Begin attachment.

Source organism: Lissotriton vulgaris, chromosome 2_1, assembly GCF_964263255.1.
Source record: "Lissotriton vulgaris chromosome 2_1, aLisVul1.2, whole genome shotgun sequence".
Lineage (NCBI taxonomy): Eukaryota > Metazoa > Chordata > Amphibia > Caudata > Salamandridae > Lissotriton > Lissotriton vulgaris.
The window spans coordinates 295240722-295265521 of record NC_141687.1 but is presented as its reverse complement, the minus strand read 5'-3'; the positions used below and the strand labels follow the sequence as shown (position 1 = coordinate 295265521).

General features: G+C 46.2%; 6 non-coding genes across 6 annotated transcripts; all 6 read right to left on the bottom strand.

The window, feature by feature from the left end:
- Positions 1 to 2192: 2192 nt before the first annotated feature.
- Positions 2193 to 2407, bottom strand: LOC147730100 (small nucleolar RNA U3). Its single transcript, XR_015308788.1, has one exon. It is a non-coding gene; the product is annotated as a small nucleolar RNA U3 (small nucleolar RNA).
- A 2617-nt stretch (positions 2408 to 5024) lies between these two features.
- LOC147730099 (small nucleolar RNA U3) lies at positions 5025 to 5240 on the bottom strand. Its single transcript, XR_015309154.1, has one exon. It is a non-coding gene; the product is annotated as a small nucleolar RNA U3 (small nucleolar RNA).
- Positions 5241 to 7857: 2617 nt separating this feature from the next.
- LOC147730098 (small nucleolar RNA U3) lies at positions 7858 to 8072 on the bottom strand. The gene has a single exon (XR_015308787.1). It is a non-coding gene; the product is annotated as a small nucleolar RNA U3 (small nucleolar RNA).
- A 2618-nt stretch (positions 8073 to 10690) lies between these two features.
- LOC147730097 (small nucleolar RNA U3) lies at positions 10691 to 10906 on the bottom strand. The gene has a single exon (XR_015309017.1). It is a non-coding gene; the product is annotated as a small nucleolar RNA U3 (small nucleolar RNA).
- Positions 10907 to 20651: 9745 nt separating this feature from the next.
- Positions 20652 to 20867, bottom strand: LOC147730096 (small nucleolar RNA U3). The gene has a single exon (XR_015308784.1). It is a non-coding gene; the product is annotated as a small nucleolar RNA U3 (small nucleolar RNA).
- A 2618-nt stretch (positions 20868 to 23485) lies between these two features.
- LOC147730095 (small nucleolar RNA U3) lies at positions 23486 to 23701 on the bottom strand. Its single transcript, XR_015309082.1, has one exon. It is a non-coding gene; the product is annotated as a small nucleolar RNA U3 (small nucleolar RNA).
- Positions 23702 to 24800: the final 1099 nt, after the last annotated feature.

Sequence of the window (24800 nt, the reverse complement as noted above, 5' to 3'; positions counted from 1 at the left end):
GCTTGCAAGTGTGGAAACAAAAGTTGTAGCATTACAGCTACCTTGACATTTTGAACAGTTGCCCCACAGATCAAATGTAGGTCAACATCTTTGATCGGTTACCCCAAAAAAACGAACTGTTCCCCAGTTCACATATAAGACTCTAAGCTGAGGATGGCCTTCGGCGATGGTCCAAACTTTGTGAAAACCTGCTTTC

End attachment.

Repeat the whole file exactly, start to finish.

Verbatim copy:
Source organism: Lissotriton vulgaris, chromosome 2_1, assembly GCF_964263255.1.
Source record: "Lissotriton vulgaris chromosome 2_1, aLisVul1.2, whole genome shotgun sequence".
Lineage (NCBI taxonomy): Eukaryota > Metazoa > Chordata > Amphibia > Caudata > Salamandridae > Lissotriton > Lissotriton vulgaris.
The window spans coordinates 295240722-295265521 of record NC_141687.1 but is presented as its reverse complement, the minus strand read 5'-3'; the positions used below and the strand labels follow the sequence as shown (position 1 = coordinate 295265521).

General features: G+C 46.2%; 6 non-coding genes across 6 annotated transcripts; all 6 read right to left on the bottom strand.

The window, feature by feature from the left end:
- Positions 1 to 2192: 2192 nt before the first annotated feature.
- Positions 2193 to 2407, bottom strand: LOC147730100 (small nucleolar RNA U3). Its single transcript, XR_015308788.1, has one exon. It is a non-coding gene; the product is annotated as a small nucleolar RNA U3 (small nucleolar RNA).
- A 2617-nt stretch (positions 2408 to 5024) lies between these two features.
- LOC147730099 (small nucleolar RNA U3) lies at positions 5025 to 5240 on the bottom strand. Its single transcript, XR_015309154.1, has one exon. It is a non-coding gene; the product is annotated as a small nucleolar RNA U3 (small nucleolar RNA).
- Positions 5241 to 7857: 2617 nt separating this feature from the next.
- LOC147730098 (small nucleolar RNA U3) lies at positions 7858 to 8072 on the bottom strand. The gene has a single exon (XR_015308787.1). It is a non-coding gene; the product is annotated as a small nucleolar RNA U3 (small nucleolar RNA).
- A 2618-nt stretch (positions 8073 to 10690) lies between these two features.
- LOC147730097 (small nucleolar RNA U3) lies at positions 10691 to 10906 on the bottom strand. The gene has a single exon (XR_015309017.1). It is a non-coding gene; the product is annotated as a small nucleolar RNA U3 (small nucleolar RNA).
- Positions 10907 to 20651: 9745 nt separating this feature from the next.
- Positions 20652 to 20867, bottom strand: LOC147730096 (small nucleolar RNA U3). The gene has a single exon (XR_015308784.1). It is a non-coding gene; the product is annotated as a small nucleolar RNA U3 (small nucleolar RNA).
- A 2618-nt stretch (positions 20868 to 23485) lies between these two features.
- LOC147730095 (small nucleolar RNA U3) lies at positions 23486 to 23701 on the bottom strand. Its single transcript, XR_015309082.1, has one exon. It is a non-coding gene; the product is annotated as a small nucleolar RNA U3 (small nucleolar RNA).
- Positions 23702 to 24800: the final 1099 nt, after the last annotated feature.

Sequence of the window (24800 nt, the reverse complement as noted above, 5' to 3'; positions counted from 1 at the left end):
GCTTGCAAGTGTGGAAACAAAAGTTGTAGCATTACAGCTACCTTGACATTTTGAACAGTTGCCCCACAGATCAAATGTAGGTCAACATCTTTGATCGGTTACCCCAAAAAAACGAACTGTTCCCCAGTTCACATATAAGACTCTAAGCTGAGGATGGCCTTCGGCGATGGTCCAAACTTTGTGAAAACCTGCTTTC